By Joe Martino, Collective Evolution
In an unprecedented move, the White House has blocked several major news outlets from covering its press briefing.
White House Press Secretary Spicer on Friday chose to hand select what news outlets would be allowed to participate in the off-camera briefing with reporters inside his West Wing office as opposed to the James S Brady Press Briefing Room.
Who got barred from attending? The outlets that Trump has often criticized: CNN, BBC, The New York Times, LA Times, New York Daily News, Daily Mail, and a few others.
In an intriguing move, the press secretary allowed outlets including Breitbart News, One America News Network, and The Washington Times, who all tend to be right leaning news organizations. That said, a few other media outlets were allowed in including ABC, CBS, NBC, Fox News, Reuters and Bloomberg.
“Nothing like this has ever happened at the White House in our long history of covering multiple administrations of different parties,” Dean Baquet, executive editor of The New York Times said in a statement. “We strongly protest the exclusion of The New York Times and the other news organizations. Free media access to a transparent government is obviously of crucial national interest.”
Multiple outlets including the Associated Press and TIME Magazine declined to attend the briefing to boycott the President’s decision.
The White House Correspondents’ Association also criticized the decision.
“The WHCA board is protesting strongly against how today’s gaggle is being handled by the White House,” Jeff Mason, the association’s President, said in a statement.
“We encourage the organizations that were allowed in to share the material with others in the press corps who were not. The board will be discussing this further with White House staff.”
What Can We Take From This?
This wasn’t a move to bar mainstream media entirely, but one that certainly cut out outlets Trump doesn’t align well with. Is this a move that should be allowed? Does it allow for fair and free open press? I tend to believe it doesn’t.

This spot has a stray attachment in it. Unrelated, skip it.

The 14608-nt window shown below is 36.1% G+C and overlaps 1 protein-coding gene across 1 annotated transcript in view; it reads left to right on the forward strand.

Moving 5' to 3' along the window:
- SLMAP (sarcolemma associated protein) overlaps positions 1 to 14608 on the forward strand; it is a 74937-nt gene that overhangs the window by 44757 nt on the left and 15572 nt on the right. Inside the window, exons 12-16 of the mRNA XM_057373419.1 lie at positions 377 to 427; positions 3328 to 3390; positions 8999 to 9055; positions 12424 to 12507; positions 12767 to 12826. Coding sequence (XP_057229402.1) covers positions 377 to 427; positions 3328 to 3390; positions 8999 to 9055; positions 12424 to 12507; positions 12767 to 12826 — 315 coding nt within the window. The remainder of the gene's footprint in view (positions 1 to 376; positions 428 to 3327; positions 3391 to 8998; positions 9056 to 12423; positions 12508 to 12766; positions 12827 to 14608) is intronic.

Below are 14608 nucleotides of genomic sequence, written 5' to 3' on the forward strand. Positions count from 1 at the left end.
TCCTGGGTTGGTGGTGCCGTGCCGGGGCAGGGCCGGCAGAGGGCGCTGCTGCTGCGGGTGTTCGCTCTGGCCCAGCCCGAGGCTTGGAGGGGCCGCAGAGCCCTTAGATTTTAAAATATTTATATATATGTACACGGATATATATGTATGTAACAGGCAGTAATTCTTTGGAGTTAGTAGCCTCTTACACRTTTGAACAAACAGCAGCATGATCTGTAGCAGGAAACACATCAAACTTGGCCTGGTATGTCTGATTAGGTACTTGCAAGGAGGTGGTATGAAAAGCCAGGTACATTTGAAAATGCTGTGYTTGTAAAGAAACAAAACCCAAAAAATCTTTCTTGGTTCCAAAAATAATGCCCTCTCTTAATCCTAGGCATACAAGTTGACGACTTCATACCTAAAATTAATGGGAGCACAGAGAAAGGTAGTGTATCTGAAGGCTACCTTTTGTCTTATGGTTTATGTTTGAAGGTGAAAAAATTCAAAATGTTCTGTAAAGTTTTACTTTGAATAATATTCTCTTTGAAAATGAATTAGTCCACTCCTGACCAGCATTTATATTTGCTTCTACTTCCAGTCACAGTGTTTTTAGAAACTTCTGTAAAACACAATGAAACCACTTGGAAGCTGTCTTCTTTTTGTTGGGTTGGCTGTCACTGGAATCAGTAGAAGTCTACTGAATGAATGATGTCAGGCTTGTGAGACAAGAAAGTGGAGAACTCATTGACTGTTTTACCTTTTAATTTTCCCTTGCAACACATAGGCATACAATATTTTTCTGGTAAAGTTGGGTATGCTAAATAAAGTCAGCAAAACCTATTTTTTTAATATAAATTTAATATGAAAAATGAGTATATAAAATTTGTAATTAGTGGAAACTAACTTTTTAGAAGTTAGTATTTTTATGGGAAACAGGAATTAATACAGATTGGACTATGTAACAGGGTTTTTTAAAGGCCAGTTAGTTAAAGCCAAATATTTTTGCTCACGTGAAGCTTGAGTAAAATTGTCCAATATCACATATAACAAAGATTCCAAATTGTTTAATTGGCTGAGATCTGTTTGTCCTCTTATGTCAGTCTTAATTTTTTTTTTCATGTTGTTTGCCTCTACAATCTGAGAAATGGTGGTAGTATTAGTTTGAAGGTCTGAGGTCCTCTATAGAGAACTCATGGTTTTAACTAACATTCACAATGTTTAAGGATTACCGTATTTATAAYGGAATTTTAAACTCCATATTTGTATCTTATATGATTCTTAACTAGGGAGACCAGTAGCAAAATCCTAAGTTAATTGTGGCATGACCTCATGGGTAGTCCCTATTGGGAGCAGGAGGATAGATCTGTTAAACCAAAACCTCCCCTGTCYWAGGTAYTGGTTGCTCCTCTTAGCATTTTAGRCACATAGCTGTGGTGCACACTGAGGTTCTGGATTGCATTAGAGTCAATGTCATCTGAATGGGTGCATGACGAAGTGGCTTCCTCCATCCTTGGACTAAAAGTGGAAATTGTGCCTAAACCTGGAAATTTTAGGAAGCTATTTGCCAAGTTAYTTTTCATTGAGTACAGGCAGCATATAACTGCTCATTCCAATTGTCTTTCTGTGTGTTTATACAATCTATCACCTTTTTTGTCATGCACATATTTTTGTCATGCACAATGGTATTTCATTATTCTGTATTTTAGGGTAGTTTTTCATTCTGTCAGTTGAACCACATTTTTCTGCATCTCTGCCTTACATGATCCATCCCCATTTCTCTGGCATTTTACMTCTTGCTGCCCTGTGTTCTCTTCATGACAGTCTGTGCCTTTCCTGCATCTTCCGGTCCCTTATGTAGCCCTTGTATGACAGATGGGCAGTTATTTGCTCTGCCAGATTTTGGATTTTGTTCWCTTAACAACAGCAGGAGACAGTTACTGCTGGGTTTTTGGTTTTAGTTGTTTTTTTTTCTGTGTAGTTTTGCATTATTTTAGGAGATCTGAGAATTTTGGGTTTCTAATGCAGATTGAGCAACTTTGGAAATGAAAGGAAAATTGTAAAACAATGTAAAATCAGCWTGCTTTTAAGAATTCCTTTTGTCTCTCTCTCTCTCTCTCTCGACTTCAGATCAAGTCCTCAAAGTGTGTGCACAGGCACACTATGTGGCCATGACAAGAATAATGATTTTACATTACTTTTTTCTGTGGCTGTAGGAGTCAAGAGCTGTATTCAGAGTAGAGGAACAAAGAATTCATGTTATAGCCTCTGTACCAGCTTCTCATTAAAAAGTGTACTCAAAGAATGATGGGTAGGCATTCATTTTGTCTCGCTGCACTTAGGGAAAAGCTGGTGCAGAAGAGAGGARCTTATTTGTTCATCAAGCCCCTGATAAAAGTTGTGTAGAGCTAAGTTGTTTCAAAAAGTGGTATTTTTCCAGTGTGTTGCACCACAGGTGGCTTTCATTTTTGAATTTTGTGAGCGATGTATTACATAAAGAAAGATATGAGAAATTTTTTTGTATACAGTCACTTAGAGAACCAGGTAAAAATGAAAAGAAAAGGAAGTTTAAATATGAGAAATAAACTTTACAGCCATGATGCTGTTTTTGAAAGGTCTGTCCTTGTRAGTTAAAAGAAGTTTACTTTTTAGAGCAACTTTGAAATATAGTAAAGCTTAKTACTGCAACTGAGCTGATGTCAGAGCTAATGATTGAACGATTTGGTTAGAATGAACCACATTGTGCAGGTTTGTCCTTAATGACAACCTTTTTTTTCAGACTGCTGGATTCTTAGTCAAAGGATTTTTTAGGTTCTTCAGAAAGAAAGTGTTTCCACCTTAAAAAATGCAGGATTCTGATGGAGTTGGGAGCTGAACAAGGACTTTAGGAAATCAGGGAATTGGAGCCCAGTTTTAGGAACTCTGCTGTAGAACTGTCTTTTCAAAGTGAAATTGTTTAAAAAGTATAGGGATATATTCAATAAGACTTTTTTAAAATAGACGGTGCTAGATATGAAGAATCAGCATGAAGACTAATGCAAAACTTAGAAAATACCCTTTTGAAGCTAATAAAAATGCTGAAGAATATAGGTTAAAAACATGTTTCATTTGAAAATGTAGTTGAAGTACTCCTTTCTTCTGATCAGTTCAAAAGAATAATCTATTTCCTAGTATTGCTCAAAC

But, at the same time, these outlets are manipulating news to fit their own agenda, which Trump seems to be taking a stand against, so perhaps that is his motive. If so, perhaps Trump is trying to avoid tough questions or criticism. Maybe he has learned that mainstream media contributes greatly to further dividing and confusing the public so he’s trying to control the situation.
Whatever the reasoning, this is a very fine line between controlling free speech and trying to take action to better a situation. Can we trust that the general public can look at media with a critical thinking lens and see through lies and manipulation? Or does someone need to step in and try to control what goes out so people can get a clearer picture? An incredibly difficult debate to have and one that teeters on a very fine line of over stepping boundaries.
All in all, the state of mainstream media is being called out here and while there may be a number of reasons why Trump took this action, one thing is clear, the MSM is no longer being given the monopoly when it comes to reporting news. Public distrust in mainstream media is growing, and taking actions to humble them is a good step forward. I believe this forces organizations to think about their approach just as much as it forces the public to question why this is happening.
I wish to leave with one final reflection point, I believe media is meant to be there as a lens into what is going on, from a non-political, non-judgemental and non-manipulative point of view. Very few media outlets out there, certainly none in the mainstream, are taking this approach. I believe people are systematically being manipulated by mainstream media in ways that lead to destructive outcomes. I believe the world is waking up to this and a new world of media is emerging, one not dominated by mainstream banter. Do actions like these only further anger people? Or does it get us reflecting on what the ultimate goal of media truly is?
There is no doubting that people need to learn to think for themselves, and I believe changing the face of media and how it’s presented will ultimately help with that.